Tax depreciation myths debunked
Tax Alert - June 2019
By Iain Bradley and Veronica Harley
There are some particular quirks and rules that apply when it comes to claiming a tax depreciation deduction. In this article we take a look at some of the common myths that prevail and tax rules that apply in this area.
Myth #1 – All depreciable assets with a cost of $500 or less can be written off immediately
Not necessarily. It is true that assets with a cost of $500 or less (low value assets) can be written off; however there is an exception where a number of low value assets are acquired at the same time from the same supplier and which have the same depreciation rate. Under the single supplier rule, if the total cost of the low value assets purchased as a group is greater than $500, an immediate write-off cannot be taken and the assets must be depreciated.
Myth #2 – I need to own the asset before I can claim tax depreciation
This is generally correct, although the meaning of “own” is extended beyond the ordinary meaning in certain cases. For example a lessee is deemed to own and is able to claim depreciation on the cost incurred by the lessee on leasehold improvements for tax depreciation purposes. Taxpayers should note that there are a number of conditions that must be met for leasehold improvements to be able to be depreciated for tax purposes. Depreciable property subject to finance leases is deemed to be owned by the lessee and as such the lessee can claim tax depreciation on that finance lease asset.
Myth #3 – I can start to claim tax depreciation on an asset from the purchase date
This statement gives rise to two points. The first is that ownership of the asset is not enough. In order to claim depreciation on an item, it must also be used or available for use in deriving assessable income or in carrying on a business to derive assessable income. Therefore tax depreciation can only be claimed from the point a business has commenced and those assets are used or available for use in that business. If an asset is constructed in-house, depreciation can’t be claimed until the asset is able to be used.
The other point to note here is that tax depreciation is calculated on a monthly basis. Therefore if an asset is purchased on 31 March being the last day of the tax year, one whole month’s depreciation can be claimed. This is because tax depreciation is claimed on a monthly, not daily basis.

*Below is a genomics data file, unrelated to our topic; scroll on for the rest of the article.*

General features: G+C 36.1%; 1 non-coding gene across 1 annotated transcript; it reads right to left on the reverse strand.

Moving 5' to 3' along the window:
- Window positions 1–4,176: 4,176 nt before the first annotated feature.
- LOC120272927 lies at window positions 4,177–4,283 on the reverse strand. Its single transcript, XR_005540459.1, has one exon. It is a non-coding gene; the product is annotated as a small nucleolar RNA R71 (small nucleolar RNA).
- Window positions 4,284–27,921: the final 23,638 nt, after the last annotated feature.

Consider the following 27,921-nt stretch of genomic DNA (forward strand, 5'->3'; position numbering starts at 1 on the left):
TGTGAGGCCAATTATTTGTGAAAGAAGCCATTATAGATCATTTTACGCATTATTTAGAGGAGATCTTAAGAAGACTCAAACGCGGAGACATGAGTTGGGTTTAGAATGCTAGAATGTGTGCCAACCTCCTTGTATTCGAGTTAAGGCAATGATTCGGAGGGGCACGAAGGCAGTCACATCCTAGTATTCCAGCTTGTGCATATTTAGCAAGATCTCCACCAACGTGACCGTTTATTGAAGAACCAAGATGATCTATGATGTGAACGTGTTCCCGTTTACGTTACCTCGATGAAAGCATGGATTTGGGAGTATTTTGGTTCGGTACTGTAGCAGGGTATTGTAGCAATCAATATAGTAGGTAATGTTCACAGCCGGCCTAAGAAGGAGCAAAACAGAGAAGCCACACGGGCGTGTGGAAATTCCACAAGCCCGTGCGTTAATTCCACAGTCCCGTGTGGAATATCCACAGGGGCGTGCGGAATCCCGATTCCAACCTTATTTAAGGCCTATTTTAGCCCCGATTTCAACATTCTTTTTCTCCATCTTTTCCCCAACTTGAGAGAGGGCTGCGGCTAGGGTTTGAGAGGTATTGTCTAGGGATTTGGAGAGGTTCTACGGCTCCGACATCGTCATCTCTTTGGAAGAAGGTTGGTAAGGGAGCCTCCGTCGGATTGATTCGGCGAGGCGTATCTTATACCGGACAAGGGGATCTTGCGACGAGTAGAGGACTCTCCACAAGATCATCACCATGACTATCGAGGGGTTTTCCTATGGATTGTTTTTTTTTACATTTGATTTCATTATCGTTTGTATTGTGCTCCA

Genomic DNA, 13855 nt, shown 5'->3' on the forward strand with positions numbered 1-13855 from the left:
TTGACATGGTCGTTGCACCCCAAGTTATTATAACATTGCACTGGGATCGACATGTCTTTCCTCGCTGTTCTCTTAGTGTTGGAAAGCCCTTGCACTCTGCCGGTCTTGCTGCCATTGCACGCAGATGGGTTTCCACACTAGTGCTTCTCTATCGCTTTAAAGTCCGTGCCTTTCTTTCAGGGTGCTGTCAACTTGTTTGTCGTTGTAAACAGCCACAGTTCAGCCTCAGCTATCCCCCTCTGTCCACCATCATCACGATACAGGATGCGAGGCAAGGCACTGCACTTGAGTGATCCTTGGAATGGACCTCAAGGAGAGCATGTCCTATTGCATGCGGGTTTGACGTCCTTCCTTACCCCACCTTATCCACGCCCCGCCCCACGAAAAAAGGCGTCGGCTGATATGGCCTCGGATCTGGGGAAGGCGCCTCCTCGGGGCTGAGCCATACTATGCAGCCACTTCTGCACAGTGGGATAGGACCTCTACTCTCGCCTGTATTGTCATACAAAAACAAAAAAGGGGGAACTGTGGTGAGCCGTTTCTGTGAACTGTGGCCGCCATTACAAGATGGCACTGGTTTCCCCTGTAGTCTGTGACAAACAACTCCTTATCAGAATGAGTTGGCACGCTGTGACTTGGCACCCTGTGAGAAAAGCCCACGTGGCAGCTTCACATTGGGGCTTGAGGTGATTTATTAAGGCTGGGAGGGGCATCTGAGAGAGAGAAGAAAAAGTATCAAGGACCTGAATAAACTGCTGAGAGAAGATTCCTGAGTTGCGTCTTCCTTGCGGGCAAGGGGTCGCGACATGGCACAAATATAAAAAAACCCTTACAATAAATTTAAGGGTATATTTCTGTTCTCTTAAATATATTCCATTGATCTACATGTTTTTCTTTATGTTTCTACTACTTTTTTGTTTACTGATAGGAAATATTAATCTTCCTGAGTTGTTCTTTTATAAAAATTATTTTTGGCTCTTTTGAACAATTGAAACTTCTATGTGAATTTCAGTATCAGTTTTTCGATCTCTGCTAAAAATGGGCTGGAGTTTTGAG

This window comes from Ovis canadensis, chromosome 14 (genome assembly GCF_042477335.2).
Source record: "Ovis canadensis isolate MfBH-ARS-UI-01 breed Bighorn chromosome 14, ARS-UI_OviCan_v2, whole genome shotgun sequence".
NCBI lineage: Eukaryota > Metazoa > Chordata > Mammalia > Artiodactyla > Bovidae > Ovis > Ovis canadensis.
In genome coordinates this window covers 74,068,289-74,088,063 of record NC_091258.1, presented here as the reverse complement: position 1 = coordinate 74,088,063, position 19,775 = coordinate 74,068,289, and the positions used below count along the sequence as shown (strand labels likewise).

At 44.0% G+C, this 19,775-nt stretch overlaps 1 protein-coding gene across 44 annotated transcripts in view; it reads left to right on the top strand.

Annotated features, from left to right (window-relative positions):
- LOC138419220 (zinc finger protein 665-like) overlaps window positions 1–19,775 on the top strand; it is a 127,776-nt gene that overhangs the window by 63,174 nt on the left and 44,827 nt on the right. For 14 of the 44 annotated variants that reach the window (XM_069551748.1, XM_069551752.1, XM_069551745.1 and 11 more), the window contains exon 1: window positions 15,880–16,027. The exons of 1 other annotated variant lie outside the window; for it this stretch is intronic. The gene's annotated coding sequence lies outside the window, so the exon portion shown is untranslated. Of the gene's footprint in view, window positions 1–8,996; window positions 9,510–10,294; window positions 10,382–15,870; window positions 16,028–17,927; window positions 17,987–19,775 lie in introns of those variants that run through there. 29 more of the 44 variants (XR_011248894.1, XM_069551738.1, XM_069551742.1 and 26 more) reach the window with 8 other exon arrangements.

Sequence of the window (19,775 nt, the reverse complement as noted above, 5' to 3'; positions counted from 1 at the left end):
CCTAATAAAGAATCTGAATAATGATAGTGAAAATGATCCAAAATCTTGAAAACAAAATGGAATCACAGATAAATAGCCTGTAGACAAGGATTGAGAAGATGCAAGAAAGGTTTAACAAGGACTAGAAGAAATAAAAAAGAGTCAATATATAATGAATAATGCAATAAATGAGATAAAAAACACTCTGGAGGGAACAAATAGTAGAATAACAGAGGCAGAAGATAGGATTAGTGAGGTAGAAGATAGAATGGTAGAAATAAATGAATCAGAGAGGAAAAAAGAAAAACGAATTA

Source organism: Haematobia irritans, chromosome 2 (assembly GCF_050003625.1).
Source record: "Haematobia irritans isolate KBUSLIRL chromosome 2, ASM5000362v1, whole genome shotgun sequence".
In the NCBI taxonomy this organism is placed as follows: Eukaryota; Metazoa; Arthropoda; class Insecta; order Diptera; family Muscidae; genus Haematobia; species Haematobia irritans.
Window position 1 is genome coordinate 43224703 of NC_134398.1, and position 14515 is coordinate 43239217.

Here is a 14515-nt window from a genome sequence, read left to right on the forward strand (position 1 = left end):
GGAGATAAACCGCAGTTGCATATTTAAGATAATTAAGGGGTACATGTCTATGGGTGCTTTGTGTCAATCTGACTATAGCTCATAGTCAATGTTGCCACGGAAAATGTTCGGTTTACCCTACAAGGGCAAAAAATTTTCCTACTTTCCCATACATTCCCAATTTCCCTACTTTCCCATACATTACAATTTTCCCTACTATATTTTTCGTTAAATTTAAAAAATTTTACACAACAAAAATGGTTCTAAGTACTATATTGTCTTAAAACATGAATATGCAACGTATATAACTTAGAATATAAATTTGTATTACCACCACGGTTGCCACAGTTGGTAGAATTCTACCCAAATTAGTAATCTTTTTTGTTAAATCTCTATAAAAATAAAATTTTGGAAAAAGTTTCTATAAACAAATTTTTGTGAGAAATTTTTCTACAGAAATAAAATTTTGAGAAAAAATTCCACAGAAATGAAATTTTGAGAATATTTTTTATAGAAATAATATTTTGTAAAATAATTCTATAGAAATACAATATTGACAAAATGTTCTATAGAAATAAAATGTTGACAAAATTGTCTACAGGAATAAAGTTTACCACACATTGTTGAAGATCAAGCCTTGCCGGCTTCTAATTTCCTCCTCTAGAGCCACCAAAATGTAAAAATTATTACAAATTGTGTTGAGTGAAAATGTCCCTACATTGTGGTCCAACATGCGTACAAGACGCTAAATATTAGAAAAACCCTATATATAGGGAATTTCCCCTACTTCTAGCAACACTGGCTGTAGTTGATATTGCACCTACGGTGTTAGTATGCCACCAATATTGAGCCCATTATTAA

Myth #4 – If I forget to claim depreciation in one year, I can claim it in the next
It’s not always that simple unfortunately. The base rule is that a depreciable asset is deemed to have been depreciated even if a taxpayer neglects to claim a tax depreciation deduction in their tax return. This means the opening balance in the following year is the closing tax adjusted value of the asset as if tax depreciation had been claimed.
If a taxpayer wishes to claim a deduction for tax depreciation missed in the prior year’s return, then it is possible to self-correct “minor” and “non-material” errors in the next return but this depends on the size of the error and tax discrepancy that results. The error is considered a minor one if the total tax discrepancy resulting is $1,000 or less. The rules in this regard have recently been amended with effect from 18 March 2019 to introduce an additional non-materiality error threshold where the tax discrepancy is equal to or less than the lower of $10,000 of annual gross income or 2% of the taxpayer’s annual gross income.
If the tax discrepancy arising from the omitted depreciation claim is greater than these thresholds, then it is possible to request that the Commissioner exercise her discretion to amend the prior years’ tax returns using section 113 of the Tax Administration Act 1994. However you are subject to the Commissioner’s discretion in this regard and so taxpayers will need to have taken steps to address the issues that led to the error so these don’t continue. This can be a tricky issue to navigate when errors stem back a number of years.
The other option is to not claim the omitted depreciation for past years and simply start to claim depreciation from the current year on the corrected adjusted tax book value.
Which option is appropriate will depend on the quantum of omitted depreciation and any compliance costs involved. Some taxpayers may have adopted a pragmatic approach to dealing with this issue historically but it is important to be aware of what the technically correct options are.
Myth #5 – I should always claim depreciation